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The financial advisers at Sterling & Law have broken down financial planning into seasons to make the task less daunting and most importantly, more fun!

Article by Akwasi Duodu

How do you plan your finances by season? There is no set order in which to deal with your finances. However breaking things down into months or seasons can make planning your finances easier and more fun. The financial advisers at Sterling & Law have broken down financial planning into seasons to make the task less daunting and most importantly, doable. Seasonal financial planning in bite size chunks!

What financial planning should I do in January and February?

January is the hangover month and probably the most stressful time of year financially. Payday comes early in December and late in January. This could mean waiting a whole six weeks between paydays. This, compounded by the spending that went on over Christmas and New Year, and January can be a tough month. February is no easier. New year’s celebrations are over and there’s now nothing to get excited about. The weather won’t help!

What to do: This is a great time to take stock of your finances and create a budget for the New Year. Explore your income and expenditure patterns and adjust recover if you have overspent. Set out your budget for the year and plan to stick to it.

Related reading: How to manage money better during the cost of living crisis

What financial planning should I do in March and April?

Spring means opportunity! Your mood should be lighter. This is a popular time to explore saving and investment opportunities, particularly tax efficient ones. If you don’t use your ISA or pension allowances, you’ll lose them. If you are self-employed, it’s also the time to consider getting your accounts ready.

Related reading: Preparing your accounts

What to do: if you’re employed, revisit your personal or workplace pension contributions. Are you contributing enough? Can you take advantage of any unused tax breaks? Savers will have a final opportunity to top up their ISAs before the end of the tax year. Being organised at this time of year will give you a spring in your step – no pun intended!

Related reading: Show me the money – How to invest your money and avoid costly mistakes

What financial planning should I do in the Summer?

There’s lots to do in the summer, so watching your expenditure should be a priority. This is another time of year when credit cards and savings can take a hammering. Hopefully the budgeting done earlier in the year will allow you to take the holiday you’ve planned for.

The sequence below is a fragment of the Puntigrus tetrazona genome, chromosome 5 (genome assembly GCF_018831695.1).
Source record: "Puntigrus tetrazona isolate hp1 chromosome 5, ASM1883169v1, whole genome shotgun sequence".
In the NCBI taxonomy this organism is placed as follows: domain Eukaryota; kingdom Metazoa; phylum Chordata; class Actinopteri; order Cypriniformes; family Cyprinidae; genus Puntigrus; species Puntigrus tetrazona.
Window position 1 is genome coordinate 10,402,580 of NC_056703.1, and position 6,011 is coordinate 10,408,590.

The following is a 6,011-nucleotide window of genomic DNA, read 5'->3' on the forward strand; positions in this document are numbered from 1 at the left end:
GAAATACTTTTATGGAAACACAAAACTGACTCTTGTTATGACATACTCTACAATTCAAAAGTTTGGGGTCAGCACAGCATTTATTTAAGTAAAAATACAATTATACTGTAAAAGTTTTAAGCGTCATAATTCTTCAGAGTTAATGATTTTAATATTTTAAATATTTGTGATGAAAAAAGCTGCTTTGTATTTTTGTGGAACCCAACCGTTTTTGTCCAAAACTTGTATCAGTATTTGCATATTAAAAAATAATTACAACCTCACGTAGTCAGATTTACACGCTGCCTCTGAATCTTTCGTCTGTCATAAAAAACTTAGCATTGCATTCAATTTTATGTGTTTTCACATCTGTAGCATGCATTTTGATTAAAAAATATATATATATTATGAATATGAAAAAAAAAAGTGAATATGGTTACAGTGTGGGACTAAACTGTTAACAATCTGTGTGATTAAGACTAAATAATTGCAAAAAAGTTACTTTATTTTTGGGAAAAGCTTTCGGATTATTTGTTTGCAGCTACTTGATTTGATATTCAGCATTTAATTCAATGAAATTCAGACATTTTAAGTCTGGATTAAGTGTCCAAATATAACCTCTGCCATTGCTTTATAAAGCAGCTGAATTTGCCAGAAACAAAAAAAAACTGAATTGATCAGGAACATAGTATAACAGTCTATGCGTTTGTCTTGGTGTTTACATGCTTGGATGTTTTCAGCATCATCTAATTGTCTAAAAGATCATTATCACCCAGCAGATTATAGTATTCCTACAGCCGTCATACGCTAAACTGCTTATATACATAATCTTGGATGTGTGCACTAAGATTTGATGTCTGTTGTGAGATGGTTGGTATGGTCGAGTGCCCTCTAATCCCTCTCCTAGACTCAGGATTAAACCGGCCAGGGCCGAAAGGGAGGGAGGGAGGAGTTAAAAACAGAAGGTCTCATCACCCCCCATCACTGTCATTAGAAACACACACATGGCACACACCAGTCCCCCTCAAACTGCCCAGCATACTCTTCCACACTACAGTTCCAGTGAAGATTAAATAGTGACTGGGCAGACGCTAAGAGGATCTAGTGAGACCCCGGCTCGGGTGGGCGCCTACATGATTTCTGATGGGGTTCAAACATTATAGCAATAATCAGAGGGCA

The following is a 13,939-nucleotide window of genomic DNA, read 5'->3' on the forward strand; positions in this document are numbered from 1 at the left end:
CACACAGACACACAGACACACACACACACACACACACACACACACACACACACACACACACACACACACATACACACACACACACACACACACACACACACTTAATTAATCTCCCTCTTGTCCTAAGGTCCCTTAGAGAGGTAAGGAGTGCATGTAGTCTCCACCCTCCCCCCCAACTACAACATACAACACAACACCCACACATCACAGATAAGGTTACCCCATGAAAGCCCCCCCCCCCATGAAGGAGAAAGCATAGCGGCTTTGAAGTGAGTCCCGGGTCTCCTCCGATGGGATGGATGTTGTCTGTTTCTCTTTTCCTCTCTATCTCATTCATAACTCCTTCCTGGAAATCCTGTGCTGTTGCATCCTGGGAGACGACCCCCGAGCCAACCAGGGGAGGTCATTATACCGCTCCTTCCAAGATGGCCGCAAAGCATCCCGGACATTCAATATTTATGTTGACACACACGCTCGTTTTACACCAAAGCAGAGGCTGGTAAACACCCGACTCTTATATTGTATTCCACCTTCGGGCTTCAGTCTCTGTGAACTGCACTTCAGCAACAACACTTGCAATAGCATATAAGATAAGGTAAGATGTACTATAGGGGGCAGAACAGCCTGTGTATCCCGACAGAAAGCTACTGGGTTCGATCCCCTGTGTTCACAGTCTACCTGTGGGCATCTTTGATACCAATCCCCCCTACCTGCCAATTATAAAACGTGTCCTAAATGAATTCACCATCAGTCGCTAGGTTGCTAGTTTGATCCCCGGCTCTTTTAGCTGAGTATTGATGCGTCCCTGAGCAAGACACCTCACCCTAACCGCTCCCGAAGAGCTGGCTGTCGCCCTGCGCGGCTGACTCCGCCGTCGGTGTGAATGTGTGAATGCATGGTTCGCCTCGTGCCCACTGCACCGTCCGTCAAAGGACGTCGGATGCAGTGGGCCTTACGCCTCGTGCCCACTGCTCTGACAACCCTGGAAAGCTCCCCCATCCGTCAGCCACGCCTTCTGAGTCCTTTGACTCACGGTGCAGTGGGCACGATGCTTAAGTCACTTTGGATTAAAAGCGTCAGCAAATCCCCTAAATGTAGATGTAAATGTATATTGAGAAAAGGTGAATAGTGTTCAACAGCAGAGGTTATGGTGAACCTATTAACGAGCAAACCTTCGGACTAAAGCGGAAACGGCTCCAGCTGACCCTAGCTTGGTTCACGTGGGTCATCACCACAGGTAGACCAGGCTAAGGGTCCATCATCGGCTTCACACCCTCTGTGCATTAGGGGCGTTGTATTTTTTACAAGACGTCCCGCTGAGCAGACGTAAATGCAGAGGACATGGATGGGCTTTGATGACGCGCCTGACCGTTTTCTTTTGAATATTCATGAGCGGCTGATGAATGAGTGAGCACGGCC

What to do: Keep tabs on holiday expenditure. Heating bills should have dropped considerably leaving you with a bit more headroom. Just make sure you don’t overdo it.

Related reading: Financial advice – could I do it myself? Here are five tips.

What financial planning should I do in September and October?

Things get serious again after the summer break. Kids are back at school and it’s time to plan. This is generally the busiest time for our financial advisers. Most of our meetings centre around creating a budget, planning for retirement or topping up insurance policies.

What to do: October is financial planning month and a good time for those who are new to the world of financial planning to engage a financial adviser. They could help you create a financial plan.

Related reading: 5 ways a financial adviser could make you wealthier

What financial planning should I do in November and December?

This is review time. You have had a full year for your financial plans to bed in. It’s now time to check to ensure you are on track to meet your financial goals. Things to review would include your budget, emergency funds, credit cards, mortgage, your pensions, insurances and whether your Will needed updating.

What to do: Lots to do and it can be daunting. But the feedback we get at Sterling & Law is that clients who face their fears and tackle their finances head on are more likely to get a feeling of peace of mind than those who stick their heads in the sand. Things rarely take care of themselves without action. Hopefully breaking things down into bite size chunks will help.

Related reading: Fact: Working with a financial adviser can make you happier

 

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